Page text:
One advantage of routing fluids to sensor mechanisms using gasketing embossments 176 is that the fluid can be restricted to contact only the intended portion of the sensor or electrode. This feature can be useful to prevent the fluid from coming in contact with incompatible materials, such as those that are toxic or constituent absorbing. For example, the gasketing embossments 176 can be used to limit fluid contact to exposed metal surfaces provided on the surface of a PCB, thereby avoiding contact with the PCB's carrier material, which may be toxic or drug absorbing. The exposed metal surfaces can also be treated to make them non-toxic and non-absorbing to the fluid content or the biologic materials hosted in the device, for example, the metal surfaces can be passivated by gold plating. This enables the use of inexpensive PCBs in situations where they were previously unacceptable.

FIG. 12A shows a cartridge assembly 1200 having a sensor mechanism 1202 configured to sense properties of the fluid as the fluid flows along the sensor mechanism 1202. The sensor mechanism 1202 is disposed on the first surface 112 of the second support layer 110b. The channel 122'b is formed from contact of partial channel 122b disposed on the second surface 114 of the second resilient layer 120b with the sensor mechanism 1202 such that the fluid can make direct contact with the sensor mechanism 1202.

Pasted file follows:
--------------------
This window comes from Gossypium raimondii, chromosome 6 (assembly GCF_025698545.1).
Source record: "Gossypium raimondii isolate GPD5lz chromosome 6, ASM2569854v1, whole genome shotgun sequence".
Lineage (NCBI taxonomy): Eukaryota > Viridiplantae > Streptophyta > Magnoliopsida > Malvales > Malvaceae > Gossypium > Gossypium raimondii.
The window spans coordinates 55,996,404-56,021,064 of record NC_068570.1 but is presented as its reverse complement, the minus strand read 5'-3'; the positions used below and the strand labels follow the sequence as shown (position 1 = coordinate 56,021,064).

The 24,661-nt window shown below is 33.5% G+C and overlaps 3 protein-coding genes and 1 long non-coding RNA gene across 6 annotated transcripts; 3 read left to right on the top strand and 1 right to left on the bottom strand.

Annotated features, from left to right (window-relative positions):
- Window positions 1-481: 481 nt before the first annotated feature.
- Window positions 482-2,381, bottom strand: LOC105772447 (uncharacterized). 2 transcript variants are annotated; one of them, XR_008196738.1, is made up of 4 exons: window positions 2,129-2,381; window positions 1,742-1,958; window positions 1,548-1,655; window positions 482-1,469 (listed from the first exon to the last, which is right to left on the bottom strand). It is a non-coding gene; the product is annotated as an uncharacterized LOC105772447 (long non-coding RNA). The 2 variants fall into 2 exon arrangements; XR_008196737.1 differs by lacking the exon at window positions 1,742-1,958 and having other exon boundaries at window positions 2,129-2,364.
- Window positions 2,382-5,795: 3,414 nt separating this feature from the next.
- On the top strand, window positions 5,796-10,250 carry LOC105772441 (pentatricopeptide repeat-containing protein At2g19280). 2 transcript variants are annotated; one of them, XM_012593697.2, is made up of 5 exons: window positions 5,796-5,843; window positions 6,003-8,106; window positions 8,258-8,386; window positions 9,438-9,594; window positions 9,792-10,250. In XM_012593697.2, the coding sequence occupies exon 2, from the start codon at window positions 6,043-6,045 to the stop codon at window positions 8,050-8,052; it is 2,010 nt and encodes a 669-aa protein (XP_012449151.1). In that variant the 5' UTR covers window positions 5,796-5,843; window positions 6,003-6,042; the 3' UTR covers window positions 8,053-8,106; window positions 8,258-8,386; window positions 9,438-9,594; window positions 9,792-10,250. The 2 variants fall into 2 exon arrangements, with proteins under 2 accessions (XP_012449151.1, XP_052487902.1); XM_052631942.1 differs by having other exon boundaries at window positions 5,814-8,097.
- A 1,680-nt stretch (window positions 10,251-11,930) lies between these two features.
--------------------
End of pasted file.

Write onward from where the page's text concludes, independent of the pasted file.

FIG. 12B shows a cartridge assembly 1200' having a sensor mechanism 1202' that is configured to sense properties of the fluid as the fluid flows through the sensor mechanism 1202'. The sensor mechanism 1202 is disposed within the second support layer 110b and extends from the first surface 112 of the second support layer 110b to the second surface 114 of the second support layer 110b. The second via hole 180b is disposed within the sensor mechanism 1202' such that the fluid comes in contact with the sensor mechanism 1202' when flowing toward the microfluidic device 102. In some embodiments, the second via hole 180b is formed from one or more metal tubes such that the fluid flowing through the second via hole 180b will come in contact with the metal tubes, which function as electrodes.

Referring now to FIGS. 13A and 13B, gasketing embossments 176 are shown. In some embodiments, a channel 122' is formed using a gasketing embossment 176 that is disposed on a surface of one of the layers within the cartridge assembly. In some embodiments, the gasketing embossments 176 include one or more gasket features 1372 that project from the surface and form a channel feature 1375. The channel feature 1375 can extend below the surface of the layer. When the layers of the cartridge assembly are assembled, the gasket features 1372 are pressed against an adjacent element such as a surface of the adjacent layer or functional element 1373 disposed within the adjacent layer to seal the channel feature 1375 and form the channel 122'. In some embodiments, one or more gasketing embossments 176 can be incorporated into the surface of the adjacent layer or functional element 1373.